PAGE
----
The (English) Beat are coming to play at Auckland’s Powerstation next week – Thursday, August 23rd and I recently had the honor to spend some time on the telephone with founding member, Dave Wakeling.
The Beat formed in Birmingham in 1978 – it was a time of high unemployment and social upheaval in the UK – Dave recalls, “You were allowed to sing about social circumstances in punk – in some ways it was almost required – we wanted to achieve that classic English pop of the sixties – bands like The Buzzcocks and The Undertones had captured a bit …but we wanted to be John Lennon pretending to be The Monkees.”
They were born from socialist ideals and, in many ways one can draw some parallels with the world recession today and those times.
“The recession has made the lyrics of Beat songs more pertenent (again) – if you’ve only got limited resources what is it that is important to you; how important is it to you; and what else would you give up for it – it starts to make everyone think about what’s their role in terms of their country and what does their country represent to them.”
Dave has lived in California since 1986, I wondered what drew him to the United States to live ?
“I like California particularly – I like the enormous diversity of people – and the way the vast majority of them get on with the vast majority of the others the vast majority of teh time – it sounds like the future to me – I fell in love with the place – I suppose coming from rainy Birmingham it’s not too difficult to.”
“It’s a shame really, perhaps because of their foreign policy, Americans are often portrayed (in the British Press particularly) as pretty intolerant people … but I don’t actually find that on the ground… “
We laugh about the irony of the British Press daring to criticize anyone
“The second Beat album has got a song on in it called Cheated which is about Rupert Murdoch – he had already bought The Sun – and turned that into working-class caniblism, and he was just about to buy The London Times – you knew he was capable much better things ‘cos he was obviously a clever bloke – but he just went with the lowest common denominator and he was just smearing it across England – so I wrote Cheated and a line that said ‘Young swingers in this Sun Dialing Times, Sweeping the nation with a dance called The Bread Line’ – Elvis Costello picked that as his favorite year in one of the papers at Christmas. “
The people suffered ever such a lot – not only did it become fashionable to be sarcastic about eachother and derogatory at every opportunity, but it coarsened our debate. I think, really, Rupert Murdoch and Margaret Thatcher stopped strangers from talking at bus stops – they changed the culure that much – strangers just stayed as strangers; they used to be neighbors that you’d talk to. There was a coarsening – playing people off against each other for profit. “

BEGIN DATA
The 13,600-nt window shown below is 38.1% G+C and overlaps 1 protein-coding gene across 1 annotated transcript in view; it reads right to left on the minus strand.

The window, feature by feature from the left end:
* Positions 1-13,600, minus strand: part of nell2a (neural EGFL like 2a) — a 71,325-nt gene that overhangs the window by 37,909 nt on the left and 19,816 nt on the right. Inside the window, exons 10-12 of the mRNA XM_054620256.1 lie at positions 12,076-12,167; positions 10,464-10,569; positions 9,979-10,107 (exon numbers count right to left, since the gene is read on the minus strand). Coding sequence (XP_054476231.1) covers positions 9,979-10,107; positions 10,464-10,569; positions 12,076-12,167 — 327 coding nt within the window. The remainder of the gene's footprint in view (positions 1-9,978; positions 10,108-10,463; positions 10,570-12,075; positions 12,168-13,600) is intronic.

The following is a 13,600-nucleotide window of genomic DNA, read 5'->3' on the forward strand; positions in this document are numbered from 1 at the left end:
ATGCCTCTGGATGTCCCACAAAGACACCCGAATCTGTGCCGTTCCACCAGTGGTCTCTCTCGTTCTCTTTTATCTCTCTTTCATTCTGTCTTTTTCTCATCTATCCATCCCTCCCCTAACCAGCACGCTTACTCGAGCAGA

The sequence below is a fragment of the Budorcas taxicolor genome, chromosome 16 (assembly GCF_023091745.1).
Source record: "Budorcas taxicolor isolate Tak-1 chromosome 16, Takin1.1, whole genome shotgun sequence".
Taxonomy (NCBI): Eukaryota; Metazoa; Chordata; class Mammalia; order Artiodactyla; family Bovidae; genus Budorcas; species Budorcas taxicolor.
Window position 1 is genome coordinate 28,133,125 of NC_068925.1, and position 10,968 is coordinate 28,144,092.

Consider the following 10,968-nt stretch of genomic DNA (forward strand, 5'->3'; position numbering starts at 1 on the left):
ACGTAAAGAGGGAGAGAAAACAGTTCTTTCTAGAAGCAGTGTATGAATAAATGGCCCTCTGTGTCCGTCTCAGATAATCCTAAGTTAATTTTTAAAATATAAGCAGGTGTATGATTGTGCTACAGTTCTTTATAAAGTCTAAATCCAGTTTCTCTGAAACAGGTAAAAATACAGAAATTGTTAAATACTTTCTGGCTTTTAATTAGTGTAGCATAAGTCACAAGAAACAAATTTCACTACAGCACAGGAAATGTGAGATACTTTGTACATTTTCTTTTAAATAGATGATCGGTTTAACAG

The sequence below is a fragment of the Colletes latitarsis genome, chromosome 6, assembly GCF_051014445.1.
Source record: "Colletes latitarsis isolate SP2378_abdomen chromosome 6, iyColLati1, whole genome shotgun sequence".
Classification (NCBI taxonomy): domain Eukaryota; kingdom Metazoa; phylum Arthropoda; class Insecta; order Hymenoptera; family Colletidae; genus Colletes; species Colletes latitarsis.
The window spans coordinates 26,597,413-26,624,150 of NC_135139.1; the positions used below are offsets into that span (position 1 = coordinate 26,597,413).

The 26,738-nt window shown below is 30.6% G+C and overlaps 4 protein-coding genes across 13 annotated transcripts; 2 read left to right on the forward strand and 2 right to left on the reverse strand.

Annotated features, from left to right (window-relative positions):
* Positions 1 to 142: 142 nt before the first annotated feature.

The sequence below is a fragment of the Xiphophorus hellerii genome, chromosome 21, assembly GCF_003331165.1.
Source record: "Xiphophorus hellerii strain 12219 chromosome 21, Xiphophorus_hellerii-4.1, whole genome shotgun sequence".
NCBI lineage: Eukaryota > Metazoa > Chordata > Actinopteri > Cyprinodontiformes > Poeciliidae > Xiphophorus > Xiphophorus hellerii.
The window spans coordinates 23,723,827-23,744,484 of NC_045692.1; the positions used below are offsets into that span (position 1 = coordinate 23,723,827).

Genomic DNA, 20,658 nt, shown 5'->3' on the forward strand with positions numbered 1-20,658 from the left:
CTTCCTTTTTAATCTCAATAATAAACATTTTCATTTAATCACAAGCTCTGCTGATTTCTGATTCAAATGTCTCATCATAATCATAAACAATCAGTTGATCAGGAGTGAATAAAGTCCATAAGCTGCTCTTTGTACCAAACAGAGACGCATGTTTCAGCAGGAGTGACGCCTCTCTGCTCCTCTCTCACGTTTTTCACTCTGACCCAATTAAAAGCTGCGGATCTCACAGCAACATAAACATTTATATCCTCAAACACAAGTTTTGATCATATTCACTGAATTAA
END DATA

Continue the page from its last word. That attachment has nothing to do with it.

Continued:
But Dave’s fast to admit that it’s not all a bed of roses in the USA either,
“Americans are now having to get used to teh idea of not always automatically being the best in the world at something…. So we have awful conundrums here – America is capable of providing the worlds best medical care – but it actually ranks 37th in the world …”
“My mum and dad were quite proud of the (British) National Health – it was bought out of World War 2 – that this land that was fit for heros would include hospitals where they could have new legs attached, I suppose – I dont think there was much dicking around in socialist halls talking about it – it was just ‘we had beeter build some hospitals’ – so by accident really, I grew up in an era that everybody knew that if you got sick that the rest of the society had already made provisions to give you reasonable care. I hadn’t really even thought about it much until I lived here (USA) but it does give a sense of mutual concern and community and without saying it, everybody in the street had the sense that everybody has got everybody’s back.
He mentions the class divide – the poor, the middle class, and then the huge leap to the very very wealthy – I asked him what his take on the 99% Occupy movement was :
“I like the 99% part more than the occupy part – I think you have to be strategic – what might have worked very well with a town square in Egypt, give their political history and the fact that dozens if not more people were prepared to give their lives
in order to hold that square – it just didnt seem, to me, the best idea ‘oh let’s try an park in some some places that might be semi-official with winter coming on’ .. but I agree with the 99% element – I think that when the venom has been stripped that there’s a very similar sense of dissatisfaction with government and governance and what that represents in this modern world between the 99%’ers and the tea party (movement) – who would be set up in an American arguemnt as though they are the exact opposite of eachother but I think they have a great deal in common.”
Dave’s still, a you can tell, still got a lot of things to say, so I wondered if he’s still writing music ? He told me taht he is, but out of respect to other members of The Beat, they have agreed to refrain from releasing their own new material until after the forthcoming Beat re-issues have been released;
“I’ve got another new song called If Killing Worked It Would Have Worked By Now – and I’ve always thought that since I was kid – I used to watch the news and I always thought that by the time I was a grown up they’d have sorted all this bollocks out – but no, it seems that killing each-others kids in the name of peace is still attempted – it’s never been a very convincing argument to me… It’d be fun to try and organize just one day where everyone said they wouldn’t kill each-other’s kids for a day and see if anything happened.”
Indeed, that would be fun. And awesome.
You can listen to the interview in full here:
22 min 45 sec